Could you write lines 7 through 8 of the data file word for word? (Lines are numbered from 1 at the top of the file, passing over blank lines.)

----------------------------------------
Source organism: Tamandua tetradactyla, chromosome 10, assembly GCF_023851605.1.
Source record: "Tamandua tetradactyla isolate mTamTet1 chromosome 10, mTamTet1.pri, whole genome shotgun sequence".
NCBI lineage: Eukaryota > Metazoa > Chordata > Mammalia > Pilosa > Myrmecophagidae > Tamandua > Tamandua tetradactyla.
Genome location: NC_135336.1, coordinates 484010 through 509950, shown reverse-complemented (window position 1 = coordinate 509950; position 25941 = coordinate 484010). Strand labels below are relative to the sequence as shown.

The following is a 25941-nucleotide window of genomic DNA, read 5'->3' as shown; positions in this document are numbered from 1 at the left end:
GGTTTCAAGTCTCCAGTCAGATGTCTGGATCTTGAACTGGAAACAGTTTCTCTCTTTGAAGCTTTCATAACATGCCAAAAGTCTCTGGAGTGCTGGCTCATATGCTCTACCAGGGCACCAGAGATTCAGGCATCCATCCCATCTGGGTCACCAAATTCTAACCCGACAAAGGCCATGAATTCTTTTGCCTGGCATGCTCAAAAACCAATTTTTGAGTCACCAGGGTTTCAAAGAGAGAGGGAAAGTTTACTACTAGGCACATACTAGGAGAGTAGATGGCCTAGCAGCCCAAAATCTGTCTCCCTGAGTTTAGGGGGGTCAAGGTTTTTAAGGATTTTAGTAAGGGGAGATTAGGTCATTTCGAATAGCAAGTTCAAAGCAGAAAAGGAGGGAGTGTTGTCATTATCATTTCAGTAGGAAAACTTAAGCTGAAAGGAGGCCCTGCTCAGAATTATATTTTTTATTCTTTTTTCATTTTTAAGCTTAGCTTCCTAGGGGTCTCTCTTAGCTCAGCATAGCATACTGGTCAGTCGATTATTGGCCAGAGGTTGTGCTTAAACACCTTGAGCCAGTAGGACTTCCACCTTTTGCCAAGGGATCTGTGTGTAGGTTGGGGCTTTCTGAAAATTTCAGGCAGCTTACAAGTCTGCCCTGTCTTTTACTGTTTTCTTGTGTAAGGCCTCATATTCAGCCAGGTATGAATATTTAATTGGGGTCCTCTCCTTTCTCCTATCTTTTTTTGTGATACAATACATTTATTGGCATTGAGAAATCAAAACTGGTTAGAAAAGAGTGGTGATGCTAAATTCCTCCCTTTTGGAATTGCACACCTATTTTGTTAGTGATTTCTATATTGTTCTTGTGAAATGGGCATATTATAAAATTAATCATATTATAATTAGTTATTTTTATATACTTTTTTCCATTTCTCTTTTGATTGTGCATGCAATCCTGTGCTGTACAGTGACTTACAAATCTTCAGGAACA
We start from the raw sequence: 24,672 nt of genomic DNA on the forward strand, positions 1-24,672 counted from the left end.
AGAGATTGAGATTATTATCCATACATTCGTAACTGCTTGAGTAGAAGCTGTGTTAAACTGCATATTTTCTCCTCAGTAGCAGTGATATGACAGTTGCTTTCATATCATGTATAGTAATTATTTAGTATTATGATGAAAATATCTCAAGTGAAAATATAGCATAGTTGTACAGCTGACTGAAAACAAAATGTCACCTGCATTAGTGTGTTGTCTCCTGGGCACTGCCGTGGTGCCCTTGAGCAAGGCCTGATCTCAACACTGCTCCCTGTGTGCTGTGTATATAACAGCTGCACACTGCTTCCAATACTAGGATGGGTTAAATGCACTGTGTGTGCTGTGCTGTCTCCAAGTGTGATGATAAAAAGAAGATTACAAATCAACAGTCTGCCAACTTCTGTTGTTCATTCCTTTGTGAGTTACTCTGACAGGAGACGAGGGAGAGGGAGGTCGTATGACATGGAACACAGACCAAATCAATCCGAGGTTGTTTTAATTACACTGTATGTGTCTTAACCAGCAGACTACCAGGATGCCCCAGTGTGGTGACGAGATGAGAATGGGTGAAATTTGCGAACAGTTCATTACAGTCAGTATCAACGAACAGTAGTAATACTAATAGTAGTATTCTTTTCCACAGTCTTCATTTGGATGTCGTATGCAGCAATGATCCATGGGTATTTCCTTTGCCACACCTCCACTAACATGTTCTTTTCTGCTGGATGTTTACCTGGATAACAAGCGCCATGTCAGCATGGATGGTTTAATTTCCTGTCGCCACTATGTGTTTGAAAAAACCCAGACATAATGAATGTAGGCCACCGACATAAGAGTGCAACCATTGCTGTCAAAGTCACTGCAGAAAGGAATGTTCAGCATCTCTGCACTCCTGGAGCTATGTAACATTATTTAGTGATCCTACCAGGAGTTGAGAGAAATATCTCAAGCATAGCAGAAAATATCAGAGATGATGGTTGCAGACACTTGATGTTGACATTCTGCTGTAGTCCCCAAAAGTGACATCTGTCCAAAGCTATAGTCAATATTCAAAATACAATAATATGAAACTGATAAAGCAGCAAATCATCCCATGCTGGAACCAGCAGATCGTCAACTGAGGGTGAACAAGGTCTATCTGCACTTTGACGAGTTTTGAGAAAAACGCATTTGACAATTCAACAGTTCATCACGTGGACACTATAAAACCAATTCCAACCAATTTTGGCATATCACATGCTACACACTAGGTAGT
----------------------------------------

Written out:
We start from the raw sequence: 24,672 nt of genomic DNA on the forward strand, positions 1-24,672 counted from the left end.
AGAGATTGAGATTATTATCCATACATTCGTAACTGCTTGAGTAGAAGCTGTGTTAAACTGCATATTTTCTCCTCAGTAGCAGTGATATGACAGTTGCTTTCATATCATGTATAGTAATTATTTAGTATTATGATGAAAATATCTCAAGTGAAAATATAGCATAGTTGTACAGCTGACTGAAAACAAAATGTCACCTGCATTAGTGTGTTGTCTCCTGGGCACTGCCGTGGTGCCCTTGAGCAAGGCCTGATCTCAACACTGCTCCCTGTGTGCTGTGTATATAACAGCTGCACACTGCTTCCAATACTAGGATGGGTTAAATGCACTGTGTGTGCTGTGCTGTCTCCAAGTGTGATGATAAAAAGAAGATTACAAATCAACAGTCTGCCAACTTCTGTTGTTCATTCCTTTGTGAGTTACTCTGACAGGAGACGAGGGAGAGGGAGGTCGTATGACATGGAACACAGACCAAATCAATCCGAGGTTGTTTTAATTACACTGTATGTGTCTTAACCAGCAGACTACCAGGATGCCCCAGTGTGGTGACGAGATGAGAATGGGTGAAATTTGCGAACAGTTCATTACAGTCAGTATCAACGAACAGTAGTAATACTAATAGTAGTATTCTTTTCCACAGTCTTCATTTGGATGTCGTATGCAGCAATGATCCATGGGTATTTCCTTTGCCACACCTCCACTAACATGTTCTTTTCTGCTGGATGTTTACCTGGATAACAAGCGCCATGTCAGCATGGATGGTTTAATTTCCTGTCGCCACTATGTGTTTGAAAAAACCCAGACATAATGAATGTAGGCCACCGACATAAGAGTGCAACCATTGCTGTCAAAGTCACTGCAGAAAGGAATGTTCAGCATCTCTGCACTCCTGGAGCTATGTAACATTATTTAGTGATCCTACCAGGAGTTGAGAGAAATATCTCAAGCATAGCAGAAAATATCAGAGATGATGGTTGCAGACACTTGATGTTGACATTCTGCTGTAGTCCCCAAAAGTGACATCTGTCCAAAGCTATAGTCAATATTCAAAATACAATAATATGAAACTGATAAAGCAGCAAATCATCCCATGCTGGAACCAGCAGATCGTCAACTGAGGGTGAACAAGGTCTATCTGCACTTTGACGAGTTTTGAGAAAAACGCATTTGACAATTCAACAGTTCATCACGTGGACACTATAAAACCAATTCCAACCAATTTTGGCATATCACATGCTACACACTAGGTAGT